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Research Coins: Feature Auction


Cabinet W
SICILY, Uncertain Punic military mint. Circa 320-310 BC

Triton XV, Lot: 1019. Estimate $200000.
Sold for $200000. This amount does not include the buyer’s fee.

SICILY, Uncertain Punic military mint. Circa 320-310 BC. AR Tetradrachm (26mm, 16.80 g, 10h). Uncertain female head to left (Dido or more probably Tanit), wearing a necklace and a Phrygian cap that is encircled with a band embroidered with palmettes and tied above her forehead / š’mmḥnt (= people of the camp), Lion walking to left, head facing front; behind, date palm. Hunt 96 (this coin); Jenkins 271 (O84/R225); Rizzo, pl. LXVI, 7 = GPCG pl. 26, 41 = ACGC 876 = Kraay & Hirmer 207 (same dies). Extremely rare. A magnificent, fresh example, probably the most beautiful of all Carthaginian silver coins. Some very minor corrosion, otherwise, virtually as struck.

Ex ‘Exceptional Private Collection’ (Leu 76, 27 October 1999), lot 68; Nelson Bunker Hunt Collection (Part II, Sotheby’s, 21 June 1990), lot 96.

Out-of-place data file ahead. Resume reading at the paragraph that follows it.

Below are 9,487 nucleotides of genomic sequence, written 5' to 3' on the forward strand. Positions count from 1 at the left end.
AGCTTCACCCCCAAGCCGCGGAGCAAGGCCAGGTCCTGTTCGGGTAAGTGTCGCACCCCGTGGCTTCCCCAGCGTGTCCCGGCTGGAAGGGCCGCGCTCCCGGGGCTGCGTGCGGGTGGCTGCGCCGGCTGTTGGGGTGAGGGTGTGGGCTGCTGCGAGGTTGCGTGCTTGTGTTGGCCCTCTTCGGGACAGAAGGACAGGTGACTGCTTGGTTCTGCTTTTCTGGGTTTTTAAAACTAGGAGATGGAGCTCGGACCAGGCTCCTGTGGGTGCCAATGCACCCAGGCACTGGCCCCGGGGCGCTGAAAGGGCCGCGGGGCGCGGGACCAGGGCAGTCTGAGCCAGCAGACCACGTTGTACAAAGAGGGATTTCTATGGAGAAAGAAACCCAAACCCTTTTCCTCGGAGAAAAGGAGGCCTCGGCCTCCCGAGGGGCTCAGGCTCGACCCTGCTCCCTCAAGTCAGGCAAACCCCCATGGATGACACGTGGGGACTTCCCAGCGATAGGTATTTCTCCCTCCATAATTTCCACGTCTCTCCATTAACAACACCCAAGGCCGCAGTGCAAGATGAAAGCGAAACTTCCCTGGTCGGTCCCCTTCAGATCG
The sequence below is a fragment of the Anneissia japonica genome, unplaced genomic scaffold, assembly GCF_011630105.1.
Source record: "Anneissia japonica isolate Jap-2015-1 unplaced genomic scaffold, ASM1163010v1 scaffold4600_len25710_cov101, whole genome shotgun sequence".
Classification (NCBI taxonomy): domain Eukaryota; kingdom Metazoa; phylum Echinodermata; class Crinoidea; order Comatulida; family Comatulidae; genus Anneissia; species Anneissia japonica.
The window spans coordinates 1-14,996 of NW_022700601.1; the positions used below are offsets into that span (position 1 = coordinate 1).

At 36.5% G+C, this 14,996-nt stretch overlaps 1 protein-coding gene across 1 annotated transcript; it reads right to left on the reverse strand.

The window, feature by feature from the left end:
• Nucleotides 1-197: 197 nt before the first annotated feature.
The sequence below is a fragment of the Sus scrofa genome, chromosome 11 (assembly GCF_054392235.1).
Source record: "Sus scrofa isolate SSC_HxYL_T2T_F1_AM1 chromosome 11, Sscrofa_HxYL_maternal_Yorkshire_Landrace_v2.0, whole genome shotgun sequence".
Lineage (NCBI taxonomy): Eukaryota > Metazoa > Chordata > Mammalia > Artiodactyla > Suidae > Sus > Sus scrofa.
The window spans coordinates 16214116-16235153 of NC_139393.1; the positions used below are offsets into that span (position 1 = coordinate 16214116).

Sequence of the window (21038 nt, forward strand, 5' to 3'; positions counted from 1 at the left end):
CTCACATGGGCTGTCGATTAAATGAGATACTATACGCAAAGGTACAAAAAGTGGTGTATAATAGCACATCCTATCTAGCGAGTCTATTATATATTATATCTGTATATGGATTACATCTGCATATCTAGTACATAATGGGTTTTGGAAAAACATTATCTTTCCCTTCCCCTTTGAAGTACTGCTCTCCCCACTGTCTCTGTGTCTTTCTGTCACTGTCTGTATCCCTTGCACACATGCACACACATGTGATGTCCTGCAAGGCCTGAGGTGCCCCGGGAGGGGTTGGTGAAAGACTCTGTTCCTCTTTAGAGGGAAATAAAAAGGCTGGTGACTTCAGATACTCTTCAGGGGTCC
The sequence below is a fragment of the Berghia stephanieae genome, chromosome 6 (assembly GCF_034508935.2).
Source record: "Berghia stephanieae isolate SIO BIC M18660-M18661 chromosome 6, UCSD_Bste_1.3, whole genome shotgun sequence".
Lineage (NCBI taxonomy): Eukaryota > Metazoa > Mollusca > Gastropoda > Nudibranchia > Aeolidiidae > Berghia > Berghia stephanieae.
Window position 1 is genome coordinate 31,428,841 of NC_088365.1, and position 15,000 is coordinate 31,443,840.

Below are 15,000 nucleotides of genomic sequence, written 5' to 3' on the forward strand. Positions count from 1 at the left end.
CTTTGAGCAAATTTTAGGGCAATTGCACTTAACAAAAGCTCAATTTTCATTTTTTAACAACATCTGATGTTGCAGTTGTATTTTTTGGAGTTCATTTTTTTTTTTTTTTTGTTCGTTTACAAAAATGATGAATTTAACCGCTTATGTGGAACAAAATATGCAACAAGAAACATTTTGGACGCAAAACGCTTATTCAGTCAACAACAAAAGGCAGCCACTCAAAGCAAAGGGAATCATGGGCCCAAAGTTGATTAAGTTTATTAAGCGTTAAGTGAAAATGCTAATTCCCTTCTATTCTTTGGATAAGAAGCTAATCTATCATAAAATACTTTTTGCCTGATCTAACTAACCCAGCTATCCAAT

This superb piece must have been designed and engraved by a Greek artist, who produced a goddess who embodied a Greek vision of a Carthaginian/Pheonician heroine. In the past this head was identified as that of Dido, the legendary queen of Carthage but it seems more like to be the city’s patron goddess Tanit as viewed by a Greek artist. She seems to be shown with hair in curls that mark her as being ‘foreign’, not at all like female heads are shown on other Siculo-Punic issues. Her headdress is also very unusual, as is the palmette-ornamented ribbon that encircles it. It is more than likely that this splendid Tanit head was thought to be simply too exotic for general use and, thus, was replaced by the more standard, and more familiar, Tanit heads based on Euainetos’ conception of Arethusa.